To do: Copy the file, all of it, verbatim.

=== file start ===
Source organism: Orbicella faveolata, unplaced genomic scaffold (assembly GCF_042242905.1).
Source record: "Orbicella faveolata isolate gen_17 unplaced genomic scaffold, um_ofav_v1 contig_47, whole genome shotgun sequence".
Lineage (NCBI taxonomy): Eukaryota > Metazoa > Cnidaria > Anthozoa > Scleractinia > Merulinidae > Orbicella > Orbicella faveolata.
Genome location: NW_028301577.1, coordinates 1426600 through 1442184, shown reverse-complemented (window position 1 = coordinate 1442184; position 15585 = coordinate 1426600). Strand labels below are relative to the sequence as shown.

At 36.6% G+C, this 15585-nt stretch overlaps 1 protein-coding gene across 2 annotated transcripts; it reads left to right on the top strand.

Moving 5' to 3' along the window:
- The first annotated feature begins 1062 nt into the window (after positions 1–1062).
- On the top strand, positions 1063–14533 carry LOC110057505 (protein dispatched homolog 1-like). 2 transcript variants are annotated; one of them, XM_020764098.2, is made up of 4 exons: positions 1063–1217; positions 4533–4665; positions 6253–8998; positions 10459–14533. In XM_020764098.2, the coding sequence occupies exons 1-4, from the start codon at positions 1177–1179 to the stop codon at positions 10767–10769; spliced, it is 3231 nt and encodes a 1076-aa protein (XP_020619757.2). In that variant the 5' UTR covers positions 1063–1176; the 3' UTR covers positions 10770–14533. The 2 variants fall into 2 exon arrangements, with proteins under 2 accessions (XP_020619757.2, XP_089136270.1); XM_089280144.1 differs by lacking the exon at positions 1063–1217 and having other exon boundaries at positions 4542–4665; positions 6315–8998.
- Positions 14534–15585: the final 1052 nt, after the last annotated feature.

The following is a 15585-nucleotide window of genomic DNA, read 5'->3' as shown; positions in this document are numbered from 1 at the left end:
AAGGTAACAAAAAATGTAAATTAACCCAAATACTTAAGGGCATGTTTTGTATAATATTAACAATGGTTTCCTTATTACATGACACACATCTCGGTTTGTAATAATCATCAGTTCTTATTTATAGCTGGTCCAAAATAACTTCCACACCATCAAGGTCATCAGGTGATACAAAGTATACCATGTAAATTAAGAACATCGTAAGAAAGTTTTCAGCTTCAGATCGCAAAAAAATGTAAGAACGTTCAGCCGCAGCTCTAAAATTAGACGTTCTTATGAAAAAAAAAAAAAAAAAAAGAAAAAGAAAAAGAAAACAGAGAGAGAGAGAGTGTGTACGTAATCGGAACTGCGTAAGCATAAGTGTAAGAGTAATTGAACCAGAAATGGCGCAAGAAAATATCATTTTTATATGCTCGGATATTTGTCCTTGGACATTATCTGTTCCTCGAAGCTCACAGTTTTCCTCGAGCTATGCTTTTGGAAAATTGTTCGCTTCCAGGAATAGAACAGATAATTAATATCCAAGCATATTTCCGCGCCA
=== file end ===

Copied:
Source organism: Orbicella faveolata, unplaced genomic scaffold (assembly GCF_042242905.1).
Source record: "Orbicella faveolata isolate gen_17 unplaced genomic scaffold, um_ofav_v1 contig_47, whole genome shotgun sequence".
Lineage (NCBI taxonomy): Eukaryota > Metazoa > Cnidaria > Anthozoa > Scleractinia > Merulinidae > Orbicella > Orbicella faveolata.
Genome location: NW_028301577.1, coordinates 1426600 through 1442184, shown reverse-complemented (window position 1 = coordinate 1442184; position 15585 = coordinate 1426600). Strand labels below are relative to the sequence as shown.

At 36.6% G+C, this 15585-nt stretch overlaps 1 protein-coding gene across 2 annotated transcripts; it reads left to right on the top strand.

Moving 5' to 3' along the window:
- The first annotated feature begins 1062 nt into the window (after positions 1–1062).
- On the top strand, positions 1063–14533 carry LOC110057505 (protein dispatched homolog 1-like). 2 transcript variants are annotated; one of them, XM_020764098.2, is made up of 4 exons: positions 1063–1217; positions 4533–4665; positions 6253–8998; positions 10459–14533. In XM_020764098.2, the coding sequence occupies exons 1-4, from the start codon at positions 1177–1179 to the stop codon at positions 10767–10769; spliced, it is 3231 nt and encodes a 1076-aa protein (XP_020619757.2). In that variant the 5' UTR covers positions 1063–1176; the 3' UTR covers positions 10770–14533. The 2 variants fall into 2 exon arrangements, with proteins under 2 accessions (XP_020619757.2, XP_089136270.1); XM_089280144.1 differs by lacking the exon at positions 1063–1217 and having other exon boundaries at positions 4542–4665; positions 6315–8998.
- Positions 14534–15585: the final 1052 nt, after the last annotated feature.

The following is a 15585-nucleotide window of genomic DNA, read 5'->3' as shown; positions in this document are numbered from 1 at the left end:
AAGGTAACAAAAAATGTAAATTAACCCAAATACTTAAGGGCATGTTTTGTATAATATTAACAATGGTTTCCTTATTACATGACACACATCTCGGTTTGTAATAATCATCAGTTCTTATTTATAGCTGGTCCAAAATAACTTCCACACCATCAAGGTCATCAGGTGATACAAAGTATACCATGTAAATTAAGAACATCGTAAGAAAGTTTTCAGCTTCAGATCGCAAAAAAATGTAAGAACGTTCAGCCGCAGCTCTAAAATTAGACGTTCTTATGAAAAAAAAAAAAAAAAAAAGAAAAAGAAAAAGAAAACAGAGAGAGAGAGAGTGTGTACGTAATCGGAACTGCGTAAGCATAAGTGTAAGAGTAATTGAACCAGAAATGGCGCAAGAAAATATCATTTTTATATGCTCGGATATTTGTCCTTGGACATTATCTGTTCCTCGAAGCTCACAGTTTTCCTCGAGCTATGCTTTTGGAAAATTGTTCGCTTCCAGGAATAGAACAGATAATTAATATCCAAGCATATTTCCGCGCCA